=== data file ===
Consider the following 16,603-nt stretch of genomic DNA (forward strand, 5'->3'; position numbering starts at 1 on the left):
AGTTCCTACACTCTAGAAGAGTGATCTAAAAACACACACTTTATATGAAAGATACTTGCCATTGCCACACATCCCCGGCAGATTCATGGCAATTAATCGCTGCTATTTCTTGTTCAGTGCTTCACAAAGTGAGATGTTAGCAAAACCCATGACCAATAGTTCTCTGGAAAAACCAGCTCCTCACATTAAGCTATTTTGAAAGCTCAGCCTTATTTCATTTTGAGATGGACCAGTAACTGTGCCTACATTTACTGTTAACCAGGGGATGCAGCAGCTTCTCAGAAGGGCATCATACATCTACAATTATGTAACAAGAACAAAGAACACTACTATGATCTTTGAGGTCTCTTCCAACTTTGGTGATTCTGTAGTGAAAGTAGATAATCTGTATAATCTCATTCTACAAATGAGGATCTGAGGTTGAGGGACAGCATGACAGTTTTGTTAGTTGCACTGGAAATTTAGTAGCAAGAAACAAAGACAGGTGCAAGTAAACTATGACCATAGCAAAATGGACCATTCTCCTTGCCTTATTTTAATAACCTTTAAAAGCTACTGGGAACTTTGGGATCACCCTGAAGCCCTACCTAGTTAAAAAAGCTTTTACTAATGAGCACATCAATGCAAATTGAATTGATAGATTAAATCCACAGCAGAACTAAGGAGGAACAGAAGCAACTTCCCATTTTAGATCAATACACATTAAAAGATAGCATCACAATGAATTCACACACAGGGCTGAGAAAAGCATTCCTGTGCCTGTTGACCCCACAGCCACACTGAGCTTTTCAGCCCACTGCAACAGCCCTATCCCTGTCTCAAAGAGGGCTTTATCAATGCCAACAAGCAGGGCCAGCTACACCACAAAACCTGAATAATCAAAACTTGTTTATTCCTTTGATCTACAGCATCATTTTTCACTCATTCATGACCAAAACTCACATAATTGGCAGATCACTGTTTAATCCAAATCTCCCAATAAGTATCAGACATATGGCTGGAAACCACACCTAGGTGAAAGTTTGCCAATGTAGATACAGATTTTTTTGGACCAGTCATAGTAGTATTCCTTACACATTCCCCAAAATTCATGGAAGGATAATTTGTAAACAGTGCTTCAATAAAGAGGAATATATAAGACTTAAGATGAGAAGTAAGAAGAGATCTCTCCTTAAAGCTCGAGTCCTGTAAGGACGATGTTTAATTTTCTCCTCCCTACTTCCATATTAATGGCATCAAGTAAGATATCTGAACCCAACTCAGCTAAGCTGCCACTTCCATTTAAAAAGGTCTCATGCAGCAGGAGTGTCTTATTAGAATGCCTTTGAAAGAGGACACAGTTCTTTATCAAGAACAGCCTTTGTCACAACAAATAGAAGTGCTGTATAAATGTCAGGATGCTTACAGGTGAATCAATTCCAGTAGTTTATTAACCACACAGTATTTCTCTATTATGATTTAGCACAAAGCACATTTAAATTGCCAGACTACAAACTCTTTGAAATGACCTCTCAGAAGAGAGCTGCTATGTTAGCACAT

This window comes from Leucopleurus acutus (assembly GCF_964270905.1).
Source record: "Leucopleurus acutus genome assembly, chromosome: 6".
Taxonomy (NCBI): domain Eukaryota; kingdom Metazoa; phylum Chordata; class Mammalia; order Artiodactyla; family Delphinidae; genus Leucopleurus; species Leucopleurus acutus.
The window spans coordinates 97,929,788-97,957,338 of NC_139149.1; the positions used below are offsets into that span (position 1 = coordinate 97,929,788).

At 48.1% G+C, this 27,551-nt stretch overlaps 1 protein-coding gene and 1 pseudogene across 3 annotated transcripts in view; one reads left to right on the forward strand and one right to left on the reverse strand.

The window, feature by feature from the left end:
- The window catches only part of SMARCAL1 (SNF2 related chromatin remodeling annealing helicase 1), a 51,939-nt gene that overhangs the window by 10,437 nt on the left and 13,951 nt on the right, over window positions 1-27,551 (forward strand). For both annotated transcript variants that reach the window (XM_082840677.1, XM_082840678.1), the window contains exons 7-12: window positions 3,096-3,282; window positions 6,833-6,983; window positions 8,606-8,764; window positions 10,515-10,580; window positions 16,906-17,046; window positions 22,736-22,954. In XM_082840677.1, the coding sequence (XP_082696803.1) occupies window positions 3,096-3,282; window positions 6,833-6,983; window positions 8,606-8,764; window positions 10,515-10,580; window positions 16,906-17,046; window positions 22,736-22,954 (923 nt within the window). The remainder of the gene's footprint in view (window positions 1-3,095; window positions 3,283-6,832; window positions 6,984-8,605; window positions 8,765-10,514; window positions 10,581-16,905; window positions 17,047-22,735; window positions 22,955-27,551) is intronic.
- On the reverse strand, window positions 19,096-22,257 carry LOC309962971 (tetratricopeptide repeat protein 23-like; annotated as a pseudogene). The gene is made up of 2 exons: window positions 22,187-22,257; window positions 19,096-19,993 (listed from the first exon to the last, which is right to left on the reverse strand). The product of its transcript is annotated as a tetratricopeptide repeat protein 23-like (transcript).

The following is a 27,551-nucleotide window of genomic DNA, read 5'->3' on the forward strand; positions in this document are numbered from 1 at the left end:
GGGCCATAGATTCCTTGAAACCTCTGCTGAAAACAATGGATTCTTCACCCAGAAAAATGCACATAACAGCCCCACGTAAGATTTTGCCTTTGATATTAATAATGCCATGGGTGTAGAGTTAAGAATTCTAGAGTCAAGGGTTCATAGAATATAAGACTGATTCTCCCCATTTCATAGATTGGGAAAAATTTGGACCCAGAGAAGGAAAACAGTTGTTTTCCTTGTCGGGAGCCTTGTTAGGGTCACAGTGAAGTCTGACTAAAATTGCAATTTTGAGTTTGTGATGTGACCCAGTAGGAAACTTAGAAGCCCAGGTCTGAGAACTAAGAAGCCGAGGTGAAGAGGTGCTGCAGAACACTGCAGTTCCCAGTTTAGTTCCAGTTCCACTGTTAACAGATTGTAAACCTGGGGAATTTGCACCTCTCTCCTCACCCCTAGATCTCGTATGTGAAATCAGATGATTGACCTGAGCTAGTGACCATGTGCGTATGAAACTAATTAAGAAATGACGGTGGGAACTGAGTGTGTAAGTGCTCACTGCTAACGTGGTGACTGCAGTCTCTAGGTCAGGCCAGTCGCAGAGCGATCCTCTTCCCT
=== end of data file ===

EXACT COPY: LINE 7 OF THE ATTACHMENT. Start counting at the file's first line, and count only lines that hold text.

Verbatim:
At 48.1% G+C, this 27,551-nt stretch overlaps 1 protein-coding gene and 1 pseudogene across 3 annotated transcripts in view; one reads left to right on the forward strand and one right to left on the reverse strand.